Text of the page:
Bottles of Milk
I got a good question some time ago about computing. So I figured to write a small post about it.
If you right-click a file and navigate to the properties window. You’ll notice that the properties window shows 2 sizes.
One is the size and one is the size on disk. The obvious question of this person was: what is the difference?
The best way to explain you is to make a small comparison which involves milk :’).
Imagine that you own a cow and on a bright sunny morning you are milking the cow.
The result is that you’ll have a bucket filled with nice and fresh milk. Now, you ofcourse don’t want to store the milk in the bucket. A bit hard to shove it all in your fridge so you will fill bottles with this milk.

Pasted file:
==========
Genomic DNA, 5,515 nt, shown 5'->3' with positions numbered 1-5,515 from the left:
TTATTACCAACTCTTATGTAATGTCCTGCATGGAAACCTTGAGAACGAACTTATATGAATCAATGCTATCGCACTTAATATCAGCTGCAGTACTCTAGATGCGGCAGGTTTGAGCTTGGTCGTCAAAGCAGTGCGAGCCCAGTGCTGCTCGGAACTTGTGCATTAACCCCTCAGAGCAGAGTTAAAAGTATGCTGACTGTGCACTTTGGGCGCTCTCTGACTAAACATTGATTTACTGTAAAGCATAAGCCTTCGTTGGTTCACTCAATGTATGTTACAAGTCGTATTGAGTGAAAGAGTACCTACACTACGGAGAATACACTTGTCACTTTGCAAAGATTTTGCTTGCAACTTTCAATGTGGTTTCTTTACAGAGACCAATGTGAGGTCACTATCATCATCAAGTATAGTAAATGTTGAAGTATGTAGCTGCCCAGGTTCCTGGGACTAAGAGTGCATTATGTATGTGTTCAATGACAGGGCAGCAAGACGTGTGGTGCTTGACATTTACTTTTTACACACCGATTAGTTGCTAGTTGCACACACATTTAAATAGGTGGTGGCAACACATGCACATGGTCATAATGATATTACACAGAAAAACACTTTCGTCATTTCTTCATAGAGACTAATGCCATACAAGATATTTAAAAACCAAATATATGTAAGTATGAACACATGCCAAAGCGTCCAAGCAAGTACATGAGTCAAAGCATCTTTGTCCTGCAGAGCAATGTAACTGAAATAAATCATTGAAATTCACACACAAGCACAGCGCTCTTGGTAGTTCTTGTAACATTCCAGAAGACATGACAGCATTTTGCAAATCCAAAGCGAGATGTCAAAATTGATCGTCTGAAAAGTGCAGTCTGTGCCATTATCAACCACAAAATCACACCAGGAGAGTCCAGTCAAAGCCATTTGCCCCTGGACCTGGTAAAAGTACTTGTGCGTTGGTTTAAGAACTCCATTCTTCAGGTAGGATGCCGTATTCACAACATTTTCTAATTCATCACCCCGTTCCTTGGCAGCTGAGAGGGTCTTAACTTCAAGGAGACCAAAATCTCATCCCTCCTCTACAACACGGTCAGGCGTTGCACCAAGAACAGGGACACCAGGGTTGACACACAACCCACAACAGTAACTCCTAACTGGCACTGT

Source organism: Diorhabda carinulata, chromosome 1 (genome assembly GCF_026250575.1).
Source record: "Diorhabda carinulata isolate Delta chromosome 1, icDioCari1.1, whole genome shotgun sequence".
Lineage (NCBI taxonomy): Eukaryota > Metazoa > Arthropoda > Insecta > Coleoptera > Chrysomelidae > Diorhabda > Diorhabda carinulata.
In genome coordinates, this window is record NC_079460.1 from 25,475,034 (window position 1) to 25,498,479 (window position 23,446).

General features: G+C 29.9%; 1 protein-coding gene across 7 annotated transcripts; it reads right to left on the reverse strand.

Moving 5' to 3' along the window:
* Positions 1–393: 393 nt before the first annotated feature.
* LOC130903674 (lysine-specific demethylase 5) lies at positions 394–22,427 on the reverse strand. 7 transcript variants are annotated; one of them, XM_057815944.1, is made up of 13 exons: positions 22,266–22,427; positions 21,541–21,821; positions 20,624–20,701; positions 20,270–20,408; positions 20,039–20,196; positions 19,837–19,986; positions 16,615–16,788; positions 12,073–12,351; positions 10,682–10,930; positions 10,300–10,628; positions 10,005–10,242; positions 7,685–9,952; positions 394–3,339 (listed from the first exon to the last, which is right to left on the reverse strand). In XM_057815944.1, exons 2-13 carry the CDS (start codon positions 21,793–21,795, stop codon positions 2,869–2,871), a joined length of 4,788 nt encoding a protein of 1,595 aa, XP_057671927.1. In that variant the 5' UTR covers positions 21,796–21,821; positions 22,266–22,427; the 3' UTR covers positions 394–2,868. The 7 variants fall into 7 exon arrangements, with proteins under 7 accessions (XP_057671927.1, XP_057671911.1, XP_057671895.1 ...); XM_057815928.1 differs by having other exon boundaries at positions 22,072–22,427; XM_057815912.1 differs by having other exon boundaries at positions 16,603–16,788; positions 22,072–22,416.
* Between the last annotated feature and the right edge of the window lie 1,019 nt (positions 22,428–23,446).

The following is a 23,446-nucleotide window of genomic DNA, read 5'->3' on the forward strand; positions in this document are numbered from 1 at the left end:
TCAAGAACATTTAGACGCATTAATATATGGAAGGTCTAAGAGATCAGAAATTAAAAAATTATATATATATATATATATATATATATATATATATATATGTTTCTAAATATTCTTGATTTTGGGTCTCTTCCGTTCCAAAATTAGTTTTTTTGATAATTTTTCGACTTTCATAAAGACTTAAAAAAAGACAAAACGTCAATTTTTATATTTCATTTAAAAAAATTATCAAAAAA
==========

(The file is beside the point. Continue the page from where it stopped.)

Let’s say that you’ve got 3 liters of milk (I don’t know how much a cow can “produce” so don’t blame me if this doesn’t seem correct) but you only got 2 liter bottles.
Solution? You take 2 bottles, fill one completely and fill one only half. The 3 liter milk is now stored.
The same happens on your hard drive. The hard drive is devided into blocks. But a certain block can only hold a specific amount of data. But just as with the bucket, your file can be bigger than what 1 block can handle, so you’ll need a part of a second block. Which results in the fact, that your file takes more place on your disk than the actual size of the file.
So the size (shown in the properties window) is the actual size of the file and the size on disk is the size of the file + the “empty” part of the block.